The Plaza de España is one of Madrid’s largest and most popular squares. On a sunny day it is filled with street vendors, tourists and sunbathing locals.
The square is located at the end of the beautiful Gran Via, one of Madrid’s busiest streets. The green square is surrounded by streets, but it is still a very relaxing place during daytime. It features a large fountain and famous statue honoring the Spanish writer Cervantes.
Located close to the Palacio Real (Royal Palace), the site was occupied by a barracks. After it was demolished, a new public square was created. It became a popular meeting place in the 1950s, after two of Madrid’s largest buildings were constructed: the Edificio de España and the Torre de Madrid. Both buildings were constructed by the project developer Metropolitana and designed by the Otamendi brothers.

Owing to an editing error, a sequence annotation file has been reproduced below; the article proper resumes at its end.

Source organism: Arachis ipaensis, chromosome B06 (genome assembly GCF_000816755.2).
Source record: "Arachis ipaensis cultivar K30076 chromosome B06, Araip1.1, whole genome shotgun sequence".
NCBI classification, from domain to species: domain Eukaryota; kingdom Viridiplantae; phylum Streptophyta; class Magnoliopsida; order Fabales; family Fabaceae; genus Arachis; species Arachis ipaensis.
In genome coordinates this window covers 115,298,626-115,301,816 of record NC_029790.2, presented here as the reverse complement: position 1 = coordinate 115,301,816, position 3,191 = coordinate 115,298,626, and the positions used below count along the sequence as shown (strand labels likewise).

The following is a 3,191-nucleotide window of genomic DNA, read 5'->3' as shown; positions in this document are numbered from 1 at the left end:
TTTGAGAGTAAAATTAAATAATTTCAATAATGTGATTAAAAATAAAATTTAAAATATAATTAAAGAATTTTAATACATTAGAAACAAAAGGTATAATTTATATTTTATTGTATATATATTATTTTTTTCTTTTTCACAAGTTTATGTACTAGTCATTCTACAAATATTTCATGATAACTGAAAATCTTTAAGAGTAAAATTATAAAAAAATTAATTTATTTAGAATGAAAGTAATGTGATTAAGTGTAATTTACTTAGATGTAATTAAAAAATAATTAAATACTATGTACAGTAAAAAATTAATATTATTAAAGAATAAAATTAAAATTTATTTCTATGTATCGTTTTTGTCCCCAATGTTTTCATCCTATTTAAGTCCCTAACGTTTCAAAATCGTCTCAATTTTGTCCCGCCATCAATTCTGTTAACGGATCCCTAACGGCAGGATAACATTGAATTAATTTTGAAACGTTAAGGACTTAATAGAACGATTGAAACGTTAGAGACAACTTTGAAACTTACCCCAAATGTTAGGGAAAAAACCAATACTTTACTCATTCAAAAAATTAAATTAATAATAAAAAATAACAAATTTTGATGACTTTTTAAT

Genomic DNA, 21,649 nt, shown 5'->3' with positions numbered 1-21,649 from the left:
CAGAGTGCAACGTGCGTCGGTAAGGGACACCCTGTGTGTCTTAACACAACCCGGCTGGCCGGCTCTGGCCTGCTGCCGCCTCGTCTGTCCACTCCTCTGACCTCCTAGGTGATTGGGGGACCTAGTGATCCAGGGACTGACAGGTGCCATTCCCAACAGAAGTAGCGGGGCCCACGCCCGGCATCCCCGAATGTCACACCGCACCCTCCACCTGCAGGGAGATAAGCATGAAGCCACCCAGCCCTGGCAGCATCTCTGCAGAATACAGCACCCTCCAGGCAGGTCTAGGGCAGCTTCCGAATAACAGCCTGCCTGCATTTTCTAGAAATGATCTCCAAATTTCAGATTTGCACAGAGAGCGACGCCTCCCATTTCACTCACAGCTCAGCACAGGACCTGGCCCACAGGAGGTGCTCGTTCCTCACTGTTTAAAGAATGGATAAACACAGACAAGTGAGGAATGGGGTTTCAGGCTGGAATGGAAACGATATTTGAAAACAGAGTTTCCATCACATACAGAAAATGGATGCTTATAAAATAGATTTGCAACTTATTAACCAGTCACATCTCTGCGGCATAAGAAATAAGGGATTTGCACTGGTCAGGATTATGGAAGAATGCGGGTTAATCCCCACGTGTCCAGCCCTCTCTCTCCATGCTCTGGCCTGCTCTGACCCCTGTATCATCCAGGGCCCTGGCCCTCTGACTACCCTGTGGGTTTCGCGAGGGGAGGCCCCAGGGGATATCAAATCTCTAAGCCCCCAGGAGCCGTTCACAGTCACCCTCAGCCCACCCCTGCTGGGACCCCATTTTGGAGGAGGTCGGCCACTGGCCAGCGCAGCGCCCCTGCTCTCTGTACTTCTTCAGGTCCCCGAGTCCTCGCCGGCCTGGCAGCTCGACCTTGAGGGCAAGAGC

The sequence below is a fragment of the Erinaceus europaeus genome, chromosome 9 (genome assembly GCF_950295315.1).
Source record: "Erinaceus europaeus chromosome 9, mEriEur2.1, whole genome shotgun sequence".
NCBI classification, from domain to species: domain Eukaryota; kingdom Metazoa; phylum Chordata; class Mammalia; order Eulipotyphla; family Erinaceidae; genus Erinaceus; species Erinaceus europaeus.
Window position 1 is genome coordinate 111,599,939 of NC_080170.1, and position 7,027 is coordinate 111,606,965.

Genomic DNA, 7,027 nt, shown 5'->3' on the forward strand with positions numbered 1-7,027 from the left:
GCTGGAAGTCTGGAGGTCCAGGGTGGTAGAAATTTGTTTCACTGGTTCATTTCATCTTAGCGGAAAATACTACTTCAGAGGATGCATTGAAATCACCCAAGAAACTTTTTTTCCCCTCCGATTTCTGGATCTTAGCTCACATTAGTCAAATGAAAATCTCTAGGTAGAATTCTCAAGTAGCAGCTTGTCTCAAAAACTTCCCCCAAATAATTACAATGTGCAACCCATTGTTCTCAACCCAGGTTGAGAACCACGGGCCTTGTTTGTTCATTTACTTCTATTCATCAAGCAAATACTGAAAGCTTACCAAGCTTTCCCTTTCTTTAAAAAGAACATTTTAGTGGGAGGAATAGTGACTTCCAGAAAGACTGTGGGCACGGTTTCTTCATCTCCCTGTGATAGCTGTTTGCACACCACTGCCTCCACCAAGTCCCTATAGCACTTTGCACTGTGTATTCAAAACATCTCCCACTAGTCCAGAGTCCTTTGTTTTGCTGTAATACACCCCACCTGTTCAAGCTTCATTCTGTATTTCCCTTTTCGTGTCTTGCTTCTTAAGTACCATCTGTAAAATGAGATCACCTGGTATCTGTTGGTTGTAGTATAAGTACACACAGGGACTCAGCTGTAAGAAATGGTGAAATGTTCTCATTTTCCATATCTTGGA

The Edificio de España was built between 1947 and 1953 and is the most elegant of the two skyscrapers. It consists of a central 25 story tower flanked by two wings.
Miguel de Cervantes
The Torre de Madrid was built in 1957. At the time of construction, it was the tallest concrete building in the world with a height of 142m or almost 466ft. Nicknamed La Jirafe or ‘giraffe’, it was the tallest building in Madrid until the Torre Picasso was built in 1989.
Monument to Miguel de Cervantes
The most popular sight at the Plaza de España is the monument to Miguel de Cervantes, writer of the world famous story of Don Quixote de la Mancha and his trusty squire, Sancho Panza. Visitors flock to the monument to get their picture taken in front of the bronze statues of Don Quixote on his horse and Sancho Panza on his mule. Behind them a is statue of Cervantes himself, looking over his creations.